I share a common sense of thankfulness as I reflect on my life, though SIGNIFICANTLY shorter!
    Thanks for those years and moments that we have shared together.
    My life has been enriched by your presence along the journey.

    Grace and Peace
    Steve Izett

  2. Fantastic! As Graham Maybury says, turning a year older is better than the alternative. My sense Brian is that you are just starting! Your effectiveness is growing, not diminishing. In fact the best is yet to come. Thankyou for your faithfulness, passion and unwavering hope.

  3. Happy birthday, Brian. And all the best for your 60th year.
    Interesting how you listed relationships above career. I think that’s true for most of us as the years roll by.

  4. Your birthday reflections are encouraging and helpful. How blessed we are to have God as our guide and friend in life’s journey. Blessings.

  5. Thanks for your insights. Celebrate 59 as the next 10 years will pass as if a breath.
    Happy birthday Brian. Blessings. June Pascoe.

  6. Thanks for all the kind comments, and for how much you each mean to me.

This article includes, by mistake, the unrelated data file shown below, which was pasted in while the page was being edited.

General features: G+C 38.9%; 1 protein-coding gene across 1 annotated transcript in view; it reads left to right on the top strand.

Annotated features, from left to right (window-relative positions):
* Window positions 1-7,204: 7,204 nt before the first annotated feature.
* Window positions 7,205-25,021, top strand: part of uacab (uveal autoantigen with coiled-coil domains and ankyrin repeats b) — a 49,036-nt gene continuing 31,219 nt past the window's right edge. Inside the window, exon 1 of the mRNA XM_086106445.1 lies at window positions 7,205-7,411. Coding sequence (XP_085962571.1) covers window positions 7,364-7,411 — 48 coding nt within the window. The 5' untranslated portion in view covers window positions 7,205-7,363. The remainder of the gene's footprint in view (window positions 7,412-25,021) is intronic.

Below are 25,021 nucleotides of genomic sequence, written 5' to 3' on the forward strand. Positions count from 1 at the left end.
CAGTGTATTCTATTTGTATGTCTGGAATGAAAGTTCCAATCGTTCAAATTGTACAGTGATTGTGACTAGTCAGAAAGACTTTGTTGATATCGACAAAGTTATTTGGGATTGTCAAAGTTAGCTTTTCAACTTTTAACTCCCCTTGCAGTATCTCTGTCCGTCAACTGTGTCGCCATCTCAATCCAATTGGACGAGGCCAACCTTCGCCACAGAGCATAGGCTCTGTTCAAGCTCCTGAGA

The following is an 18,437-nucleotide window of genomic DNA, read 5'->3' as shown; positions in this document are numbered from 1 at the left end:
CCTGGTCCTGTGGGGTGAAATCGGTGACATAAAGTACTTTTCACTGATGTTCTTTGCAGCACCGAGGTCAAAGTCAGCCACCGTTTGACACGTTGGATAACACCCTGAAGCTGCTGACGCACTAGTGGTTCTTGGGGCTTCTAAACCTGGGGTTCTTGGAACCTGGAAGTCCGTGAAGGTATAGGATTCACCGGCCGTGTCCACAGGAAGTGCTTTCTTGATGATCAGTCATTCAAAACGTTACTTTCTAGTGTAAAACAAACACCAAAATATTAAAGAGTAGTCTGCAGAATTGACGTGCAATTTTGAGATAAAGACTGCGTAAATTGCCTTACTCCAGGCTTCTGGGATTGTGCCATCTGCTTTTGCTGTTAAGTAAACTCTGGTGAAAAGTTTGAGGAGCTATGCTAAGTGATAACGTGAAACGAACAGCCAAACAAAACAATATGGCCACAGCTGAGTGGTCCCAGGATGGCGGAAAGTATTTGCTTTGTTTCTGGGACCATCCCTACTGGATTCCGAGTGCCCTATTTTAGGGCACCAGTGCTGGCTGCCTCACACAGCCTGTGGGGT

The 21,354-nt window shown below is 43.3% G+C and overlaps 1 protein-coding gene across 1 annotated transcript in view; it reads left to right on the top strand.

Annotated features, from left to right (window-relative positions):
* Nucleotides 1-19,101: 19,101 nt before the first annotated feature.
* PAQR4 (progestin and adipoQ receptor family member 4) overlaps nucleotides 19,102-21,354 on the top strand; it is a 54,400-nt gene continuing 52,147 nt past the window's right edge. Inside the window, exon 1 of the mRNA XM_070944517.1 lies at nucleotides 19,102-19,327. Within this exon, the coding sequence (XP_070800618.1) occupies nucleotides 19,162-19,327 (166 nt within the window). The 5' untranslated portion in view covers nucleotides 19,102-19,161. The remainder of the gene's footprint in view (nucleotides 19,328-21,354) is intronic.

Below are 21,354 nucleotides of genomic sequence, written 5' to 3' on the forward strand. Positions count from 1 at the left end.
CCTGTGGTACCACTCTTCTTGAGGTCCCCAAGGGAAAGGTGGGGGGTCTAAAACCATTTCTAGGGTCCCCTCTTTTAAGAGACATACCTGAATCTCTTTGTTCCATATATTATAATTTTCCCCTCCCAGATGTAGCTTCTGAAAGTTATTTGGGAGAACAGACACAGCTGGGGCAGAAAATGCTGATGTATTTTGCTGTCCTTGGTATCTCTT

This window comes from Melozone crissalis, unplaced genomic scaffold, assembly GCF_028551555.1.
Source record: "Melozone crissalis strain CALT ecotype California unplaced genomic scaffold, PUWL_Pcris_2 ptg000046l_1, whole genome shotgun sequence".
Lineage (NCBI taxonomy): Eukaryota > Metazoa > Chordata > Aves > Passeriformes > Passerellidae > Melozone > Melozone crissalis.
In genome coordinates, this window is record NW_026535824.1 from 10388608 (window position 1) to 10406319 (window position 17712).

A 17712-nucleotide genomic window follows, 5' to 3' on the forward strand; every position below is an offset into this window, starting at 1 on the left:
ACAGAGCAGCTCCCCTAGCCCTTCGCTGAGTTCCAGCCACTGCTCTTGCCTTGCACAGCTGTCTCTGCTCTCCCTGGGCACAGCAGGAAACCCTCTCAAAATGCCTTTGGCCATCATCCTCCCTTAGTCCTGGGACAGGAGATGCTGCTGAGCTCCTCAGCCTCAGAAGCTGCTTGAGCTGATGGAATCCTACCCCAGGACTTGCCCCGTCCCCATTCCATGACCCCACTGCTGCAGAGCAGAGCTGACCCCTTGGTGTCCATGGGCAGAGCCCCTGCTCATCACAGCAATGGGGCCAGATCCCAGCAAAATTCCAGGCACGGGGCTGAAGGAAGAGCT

7. Happy Birthday Brian! I turned 49 on Thursday and on reflection similarly deeply grateful for God’s hand in my life and times, which of course includes your influence at a particularly impressionable stage whilst a student at Stellenbosch. I am heartened by the realisation that God’s work in my marriage, family, church and career have prepared me for this moment on the cusp of a new decade. Let’s make it a good one. Time to really get this show on the road! See you in another ten?

  8. Happy birthday Brian
    Thankyou for your wise counsel here and encouragement. Indeed a life of gratitude is a life lived well.
    Amanda Rowe